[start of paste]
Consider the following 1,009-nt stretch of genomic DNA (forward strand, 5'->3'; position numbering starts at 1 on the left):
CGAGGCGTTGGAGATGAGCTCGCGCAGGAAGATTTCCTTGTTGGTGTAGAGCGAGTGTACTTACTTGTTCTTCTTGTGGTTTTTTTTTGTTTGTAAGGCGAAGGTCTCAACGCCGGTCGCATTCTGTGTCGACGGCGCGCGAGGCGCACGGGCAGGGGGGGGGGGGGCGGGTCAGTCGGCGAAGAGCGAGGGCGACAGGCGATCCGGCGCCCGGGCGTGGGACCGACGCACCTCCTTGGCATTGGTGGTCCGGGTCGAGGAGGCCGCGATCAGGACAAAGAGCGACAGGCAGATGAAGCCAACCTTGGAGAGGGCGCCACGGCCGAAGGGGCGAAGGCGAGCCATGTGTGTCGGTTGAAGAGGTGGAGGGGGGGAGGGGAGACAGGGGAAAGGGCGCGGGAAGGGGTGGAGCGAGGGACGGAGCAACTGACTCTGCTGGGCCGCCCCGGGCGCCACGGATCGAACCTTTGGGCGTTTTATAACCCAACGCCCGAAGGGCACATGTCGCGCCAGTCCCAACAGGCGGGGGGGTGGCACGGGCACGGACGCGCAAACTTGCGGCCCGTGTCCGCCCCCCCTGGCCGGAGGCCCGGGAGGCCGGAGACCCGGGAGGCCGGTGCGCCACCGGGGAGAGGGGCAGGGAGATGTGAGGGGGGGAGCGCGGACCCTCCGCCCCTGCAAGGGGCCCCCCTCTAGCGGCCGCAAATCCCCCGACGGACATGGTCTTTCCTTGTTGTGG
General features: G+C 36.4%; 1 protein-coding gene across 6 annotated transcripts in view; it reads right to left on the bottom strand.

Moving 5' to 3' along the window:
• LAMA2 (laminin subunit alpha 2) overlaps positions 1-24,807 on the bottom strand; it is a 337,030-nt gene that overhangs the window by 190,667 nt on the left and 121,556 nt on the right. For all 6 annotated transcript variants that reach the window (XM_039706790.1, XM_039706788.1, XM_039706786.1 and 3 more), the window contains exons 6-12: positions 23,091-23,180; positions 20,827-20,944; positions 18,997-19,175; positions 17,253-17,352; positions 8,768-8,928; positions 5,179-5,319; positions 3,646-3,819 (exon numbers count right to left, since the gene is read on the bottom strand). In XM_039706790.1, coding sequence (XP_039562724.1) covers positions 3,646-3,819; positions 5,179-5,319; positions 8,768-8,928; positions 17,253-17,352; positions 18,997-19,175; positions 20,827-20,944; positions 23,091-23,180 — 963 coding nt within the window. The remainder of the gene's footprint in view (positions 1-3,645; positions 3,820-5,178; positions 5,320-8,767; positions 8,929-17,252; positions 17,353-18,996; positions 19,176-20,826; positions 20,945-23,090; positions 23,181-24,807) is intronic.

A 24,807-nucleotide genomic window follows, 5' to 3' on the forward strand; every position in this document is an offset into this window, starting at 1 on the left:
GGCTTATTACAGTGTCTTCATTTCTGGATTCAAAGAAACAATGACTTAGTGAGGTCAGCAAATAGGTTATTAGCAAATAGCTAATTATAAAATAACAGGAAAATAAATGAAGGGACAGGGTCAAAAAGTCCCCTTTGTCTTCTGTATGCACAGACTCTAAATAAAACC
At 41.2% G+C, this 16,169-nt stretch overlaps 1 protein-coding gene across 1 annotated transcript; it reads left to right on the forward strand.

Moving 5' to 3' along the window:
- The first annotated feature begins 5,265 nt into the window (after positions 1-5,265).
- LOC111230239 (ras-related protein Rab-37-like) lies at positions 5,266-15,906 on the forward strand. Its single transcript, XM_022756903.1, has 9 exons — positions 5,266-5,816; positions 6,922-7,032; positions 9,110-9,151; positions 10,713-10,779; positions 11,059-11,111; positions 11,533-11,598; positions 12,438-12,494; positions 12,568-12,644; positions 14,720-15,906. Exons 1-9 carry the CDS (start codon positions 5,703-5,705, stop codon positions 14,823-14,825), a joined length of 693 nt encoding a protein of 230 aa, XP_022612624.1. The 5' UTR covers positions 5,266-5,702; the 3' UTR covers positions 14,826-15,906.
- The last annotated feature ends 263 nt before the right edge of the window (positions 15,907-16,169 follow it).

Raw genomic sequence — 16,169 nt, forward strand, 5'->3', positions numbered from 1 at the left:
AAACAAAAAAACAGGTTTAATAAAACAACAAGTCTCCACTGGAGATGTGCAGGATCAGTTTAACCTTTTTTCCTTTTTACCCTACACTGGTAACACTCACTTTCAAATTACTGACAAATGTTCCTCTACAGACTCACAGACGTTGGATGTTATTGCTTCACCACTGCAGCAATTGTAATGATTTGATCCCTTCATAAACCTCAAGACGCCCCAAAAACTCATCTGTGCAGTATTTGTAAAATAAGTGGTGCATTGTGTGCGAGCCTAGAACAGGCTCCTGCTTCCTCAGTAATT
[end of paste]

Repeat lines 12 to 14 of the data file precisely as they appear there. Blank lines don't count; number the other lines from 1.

- The last annotated feature ends 263 nt before the right edge of the window (positions 15,907-16,169 follow it).

Raw genomic sequence — 16,169 nt, forward strand, 5'->3', positions numbered from 1 at the left:
AAACAAAAAAACAGGTTTAATAAAACAACAAGTCTCCACTGGAGATGTGCAGGATCAGTTTAACCTTTTTTCCTTTTTACCCTACACTGGTAACACTCACTTTCAAATTACTGACAAATGTTCCTCTACAGACTCACAGACGTTGGATGTTATTGCTTCACCACTGCAGCAATTGTAATGATTTGATCCCTTCATAAACCTCAAGACGCCCCAAAAACTCATCTGTGCAGTATTTGTAAAATAAGTGGTGCATTGTGTGCGAGCCTAGAACAGGCTCCTGCTTCCTCAGTAATT